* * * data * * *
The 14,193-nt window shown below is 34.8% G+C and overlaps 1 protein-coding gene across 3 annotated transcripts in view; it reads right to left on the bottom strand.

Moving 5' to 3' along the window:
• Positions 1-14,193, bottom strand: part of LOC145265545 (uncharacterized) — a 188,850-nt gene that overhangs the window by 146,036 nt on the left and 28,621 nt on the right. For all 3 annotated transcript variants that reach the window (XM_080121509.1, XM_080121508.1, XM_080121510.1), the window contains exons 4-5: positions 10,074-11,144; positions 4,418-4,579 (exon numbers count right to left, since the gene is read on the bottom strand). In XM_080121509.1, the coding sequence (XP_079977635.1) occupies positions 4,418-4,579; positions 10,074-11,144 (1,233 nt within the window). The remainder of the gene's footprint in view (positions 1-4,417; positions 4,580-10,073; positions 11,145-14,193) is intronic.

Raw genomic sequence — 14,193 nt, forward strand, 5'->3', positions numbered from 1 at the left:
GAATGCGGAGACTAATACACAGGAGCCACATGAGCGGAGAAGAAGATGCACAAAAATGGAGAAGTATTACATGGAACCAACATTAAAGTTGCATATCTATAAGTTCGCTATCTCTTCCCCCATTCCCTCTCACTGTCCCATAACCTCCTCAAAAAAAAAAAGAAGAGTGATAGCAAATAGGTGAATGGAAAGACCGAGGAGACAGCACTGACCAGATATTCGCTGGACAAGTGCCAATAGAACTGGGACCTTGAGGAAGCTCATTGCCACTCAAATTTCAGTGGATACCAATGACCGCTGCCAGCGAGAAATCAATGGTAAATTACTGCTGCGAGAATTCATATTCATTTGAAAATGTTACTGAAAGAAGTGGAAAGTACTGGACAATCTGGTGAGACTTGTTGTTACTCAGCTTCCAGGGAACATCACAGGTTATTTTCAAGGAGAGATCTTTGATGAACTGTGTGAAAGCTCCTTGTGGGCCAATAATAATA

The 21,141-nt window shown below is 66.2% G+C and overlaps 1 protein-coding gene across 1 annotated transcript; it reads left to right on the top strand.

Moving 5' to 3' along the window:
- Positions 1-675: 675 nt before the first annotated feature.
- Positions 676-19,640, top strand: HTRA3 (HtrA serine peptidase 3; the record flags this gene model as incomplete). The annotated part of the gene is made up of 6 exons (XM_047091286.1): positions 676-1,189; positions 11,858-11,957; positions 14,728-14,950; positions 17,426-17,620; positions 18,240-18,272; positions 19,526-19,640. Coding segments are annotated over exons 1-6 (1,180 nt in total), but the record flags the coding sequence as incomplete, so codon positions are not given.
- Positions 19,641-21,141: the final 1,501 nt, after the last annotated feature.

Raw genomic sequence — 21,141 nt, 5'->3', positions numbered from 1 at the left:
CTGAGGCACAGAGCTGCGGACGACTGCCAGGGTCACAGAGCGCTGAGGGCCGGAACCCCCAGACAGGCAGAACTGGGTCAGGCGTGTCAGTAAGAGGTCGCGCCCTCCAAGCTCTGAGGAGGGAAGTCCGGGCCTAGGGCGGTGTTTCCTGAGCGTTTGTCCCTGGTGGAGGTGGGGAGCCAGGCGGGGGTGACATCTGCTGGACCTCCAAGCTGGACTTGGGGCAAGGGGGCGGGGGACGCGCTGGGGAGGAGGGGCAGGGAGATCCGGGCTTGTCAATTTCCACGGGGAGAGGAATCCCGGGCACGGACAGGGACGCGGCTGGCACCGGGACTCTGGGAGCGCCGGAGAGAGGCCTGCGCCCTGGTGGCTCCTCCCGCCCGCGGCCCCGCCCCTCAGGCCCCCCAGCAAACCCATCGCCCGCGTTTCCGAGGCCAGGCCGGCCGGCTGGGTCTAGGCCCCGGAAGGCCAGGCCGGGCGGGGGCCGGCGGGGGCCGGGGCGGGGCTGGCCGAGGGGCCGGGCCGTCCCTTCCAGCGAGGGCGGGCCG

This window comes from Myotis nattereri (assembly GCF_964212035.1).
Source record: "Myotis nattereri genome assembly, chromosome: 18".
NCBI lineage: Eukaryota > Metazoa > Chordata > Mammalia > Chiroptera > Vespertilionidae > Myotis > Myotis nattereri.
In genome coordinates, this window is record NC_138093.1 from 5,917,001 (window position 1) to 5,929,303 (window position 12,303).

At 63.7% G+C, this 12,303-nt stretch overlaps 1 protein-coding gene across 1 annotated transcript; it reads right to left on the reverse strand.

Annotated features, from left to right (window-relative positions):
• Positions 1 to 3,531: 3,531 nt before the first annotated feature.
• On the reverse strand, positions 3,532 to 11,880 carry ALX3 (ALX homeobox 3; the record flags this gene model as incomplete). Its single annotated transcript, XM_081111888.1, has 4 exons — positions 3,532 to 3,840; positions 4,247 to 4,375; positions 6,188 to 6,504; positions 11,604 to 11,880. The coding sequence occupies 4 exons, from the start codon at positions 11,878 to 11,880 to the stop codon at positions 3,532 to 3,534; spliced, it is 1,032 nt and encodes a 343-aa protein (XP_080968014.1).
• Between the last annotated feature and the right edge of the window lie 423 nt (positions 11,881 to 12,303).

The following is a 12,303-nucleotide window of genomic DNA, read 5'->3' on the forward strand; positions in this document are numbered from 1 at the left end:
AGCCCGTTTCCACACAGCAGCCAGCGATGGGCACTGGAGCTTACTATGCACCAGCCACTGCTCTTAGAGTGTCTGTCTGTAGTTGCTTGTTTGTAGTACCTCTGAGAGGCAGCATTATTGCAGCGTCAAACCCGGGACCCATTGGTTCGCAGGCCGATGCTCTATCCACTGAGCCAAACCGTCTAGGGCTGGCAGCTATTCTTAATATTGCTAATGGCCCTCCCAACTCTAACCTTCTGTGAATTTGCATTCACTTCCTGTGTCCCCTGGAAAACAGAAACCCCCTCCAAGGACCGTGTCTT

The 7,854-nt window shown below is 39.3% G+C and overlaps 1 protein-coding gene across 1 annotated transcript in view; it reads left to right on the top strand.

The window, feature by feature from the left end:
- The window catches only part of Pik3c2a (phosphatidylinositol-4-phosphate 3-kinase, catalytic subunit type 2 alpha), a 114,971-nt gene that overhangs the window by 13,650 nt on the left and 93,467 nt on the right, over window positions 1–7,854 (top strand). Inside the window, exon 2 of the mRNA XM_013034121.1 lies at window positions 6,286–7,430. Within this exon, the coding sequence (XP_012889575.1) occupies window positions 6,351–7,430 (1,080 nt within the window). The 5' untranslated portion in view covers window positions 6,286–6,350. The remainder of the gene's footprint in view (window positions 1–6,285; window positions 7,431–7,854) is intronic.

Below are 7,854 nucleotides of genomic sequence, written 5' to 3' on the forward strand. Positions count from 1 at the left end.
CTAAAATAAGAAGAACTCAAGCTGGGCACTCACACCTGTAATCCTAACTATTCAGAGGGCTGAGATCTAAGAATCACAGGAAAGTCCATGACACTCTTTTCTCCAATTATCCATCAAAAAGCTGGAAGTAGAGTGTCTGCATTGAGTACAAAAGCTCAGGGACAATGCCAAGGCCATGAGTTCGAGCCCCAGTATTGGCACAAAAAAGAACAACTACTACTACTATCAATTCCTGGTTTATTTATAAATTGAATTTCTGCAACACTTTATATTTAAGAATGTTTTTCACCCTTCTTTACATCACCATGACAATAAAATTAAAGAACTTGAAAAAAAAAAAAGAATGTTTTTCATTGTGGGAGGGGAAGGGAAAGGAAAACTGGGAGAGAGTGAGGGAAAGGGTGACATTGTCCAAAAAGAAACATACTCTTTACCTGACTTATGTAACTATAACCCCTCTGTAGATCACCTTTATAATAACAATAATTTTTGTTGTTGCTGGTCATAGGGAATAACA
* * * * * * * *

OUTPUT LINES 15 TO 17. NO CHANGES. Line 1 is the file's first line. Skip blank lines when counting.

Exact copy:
NCBI lineage: Eukaryota > Metazoa > Chordata > Mammalia > Chiroptera > Vespertilionidae > Myotis > Myotis nattereri.
In genome coordinates, this window is record NC_138093.1 from 5,917,001 (window position 1) to 5,929,303 (window position 12,303).

At 63.7% G+C, this 12,303-nt stretch overlaps 1 protein-coding gene across 1 annotated transcript; it reads right to left on the reverse strand.